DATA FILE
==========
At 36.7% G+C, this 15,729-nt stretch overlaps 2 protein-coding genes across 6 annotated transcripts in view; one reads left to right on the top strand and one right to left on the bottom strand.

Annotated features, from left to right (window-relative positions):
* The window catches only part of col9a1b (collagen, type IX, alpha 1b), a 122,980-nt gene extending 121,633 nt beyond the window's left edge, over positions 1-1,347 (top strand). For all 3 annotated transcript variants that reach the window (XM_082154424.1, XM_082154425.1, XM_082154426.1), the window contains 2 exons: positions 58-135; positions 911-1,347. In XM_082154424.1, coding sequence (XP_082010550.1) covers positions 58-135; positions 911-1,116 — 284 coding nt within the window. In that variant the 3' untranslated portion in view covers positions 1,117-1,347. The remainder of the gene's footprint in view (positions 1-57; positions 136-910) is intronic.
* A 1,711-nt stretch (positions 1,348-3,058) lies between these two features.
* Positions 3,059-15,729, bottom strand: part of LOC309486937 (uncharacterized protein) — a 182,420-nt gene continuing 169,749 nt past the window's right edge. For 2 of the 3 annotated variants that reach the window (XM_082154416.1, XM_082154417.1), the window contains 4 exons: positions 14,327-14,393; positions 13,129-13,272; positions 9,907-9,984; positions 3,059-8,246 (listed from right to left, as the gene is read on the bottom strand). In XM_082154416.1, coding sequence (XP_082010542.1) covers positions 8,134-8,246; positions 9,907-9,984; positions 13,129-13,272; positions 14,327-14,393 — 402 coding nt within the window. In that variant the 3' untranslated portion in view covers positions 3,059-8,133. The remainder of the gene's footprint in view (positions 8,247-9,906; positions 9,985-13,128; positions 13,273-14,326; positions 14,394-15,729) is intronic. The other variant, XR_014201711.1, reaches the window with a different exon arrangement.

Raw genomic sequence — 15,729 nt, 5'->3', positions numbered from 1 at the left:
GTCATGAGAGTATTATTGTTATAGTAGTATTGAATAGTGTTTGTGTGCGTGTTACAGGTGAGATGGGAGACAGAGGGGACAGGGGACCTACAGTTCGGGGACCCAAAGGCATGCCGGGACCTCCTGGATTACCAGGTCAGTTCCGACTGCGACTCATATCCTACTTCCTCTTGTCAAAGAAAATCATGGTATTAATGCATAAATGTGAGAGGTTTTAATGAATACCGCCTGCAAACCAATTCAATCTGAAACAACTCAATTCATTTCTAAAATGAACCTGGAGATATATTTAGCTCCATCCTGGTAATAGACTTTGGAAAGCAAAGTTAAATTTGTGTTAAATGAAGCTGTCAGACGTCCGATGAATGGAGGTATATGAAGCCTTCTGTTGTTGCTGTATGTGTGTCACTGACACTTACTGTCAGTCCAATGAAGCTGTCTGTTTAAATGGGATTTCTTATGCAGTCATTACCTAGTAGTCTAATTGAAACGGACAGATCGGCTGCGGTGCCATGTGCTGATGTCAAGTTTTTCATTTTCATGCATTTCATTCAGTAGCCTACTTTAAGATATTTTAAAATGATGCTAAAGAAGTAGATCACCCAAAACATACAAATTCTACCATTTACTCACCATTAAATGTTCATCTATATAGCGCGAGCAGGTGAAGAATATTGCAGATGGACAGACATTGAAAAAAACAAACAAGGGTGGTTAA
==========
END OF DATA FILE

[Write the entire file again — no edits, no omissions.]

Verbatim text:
At 36.7% G+C, this 15,729-nt stretch overlaps 2 protein-coding genes across 6 annotated transcripts in view; one reads left to right on the top strand and one right to left on the bottom strand.

Annotated features, from left to right (window-relative positions):
* The window catches only part of col9a1b (collagen, type IX, alpha 1b), a 122,980-nt gene extending 121,633 nt beyond the window's left edge, over positions 1-1,347 (top strand). For all 3 annotated transcript variants that reach the window (XM_082154424.1, XM_082154425.1, XM_082154426.1), the window contains 2 exons: positions 58-135; positions 911-1,347. In XM_082154424.1, coding sequence (XP_082010550.1) covers positions 58-135; positions 911-1,116 — 284 coding nt within the window. In that variant the 3' untranslated portion in view covers positions 1,117-1,347. The remainder of the gene's footprint in view (positions 1-57; positions 136-910) is intronic.
* A 1,711-nt stretch (positions 1,348-3,058) lies between these two features.
* Positions 3,059-15,729, bottom strand: part of LOC309486937 (uncharacterized protein) — a 182,420-nt gene continuing 169,749 nt past the window's right edge. For 2 of the 3 annotated variants that reach the window (XM_082154416.1, XM_082154417.1), the window contains 4 exons: positions 14,327-14,393; positions 13,129-13,272; positions 9,907-9,984; positions 3,059-8,246 (listed from right to left, as the gene is read on the bottom strand). In XM_082154416.1, coding sequence (XP_082010542.1) covers positions 8,134-8,246; positions 9,907-9,984; positions 13,129-13,272; positions 14,327-14,393 — 402 coding nt within the window. In that variant the 3' untranslated portion in view covers positions 3,059-8,133. The remainder of the gene's footprint in view (positions 8,247-9,906; positions 9,985-13,128; positions 13,273-14,326; positions 14,394-15,729) is intronic. The other variant, XR_014201711.1, reaches the window with a different exon arrangement.

Raw genomic sequence — 15,729 nt, 5'->3', positions numbered from 1 at the left:
GTCATGAGAGTATTATTGTTATAGTAGTATTGAATAGTGTTTGTGTGCGTGTTACAGGTGAGATGGGAGACAGAGGGGACAGGGGACCTACAGTTCGGGGACCCAAAGGCATGCCGGGACCTCCTGGATTACCAGGTCAGTTCCGACTGCGACTCATATCCTACTTCCTCTTGTCAAAGAAAATCATGGTATTAATGCATAAATGTGAGAGGTTTTAATGAATACCGCCTGCAAACCAATTCAATCTGAAACAACTCAATTCATTTCTAAAATGAACCTGGAGATATATTTAGCTCCATCCTGGTAATAGACTTTGGAAAGCAAAGTTAAATTTGTGTTAAATGAAGCTGTCAGACGTCCGATGAATGGAGGTATATGAAGCCTTCTGTTGTTGCTGTATGTGTGTCACTGACACTTACTGTCAGTCCAATGAAGCTGTCTGTTTAAATGGGATTTCTTATGCAGTCATTACCTAGTAGTCTAATTGAAACGGACAGATCGGCTGCGGTGCCATGTGCTGATGTCAAGTTTTTCATTTTCATGCATTTCATTCAGTAGCCTACTTTAAGATATTTTAAAATGATGCTAAAGAAGTAGATCACCCAAAACATACAAATTCTACCATTTACTCACCATTAAATGTTCATCTATATAGCGCGAGCAGGTGAAGAATATTGCAGATGGACAGACATTGAAAAAAACAAACAAGGGTGGTTAA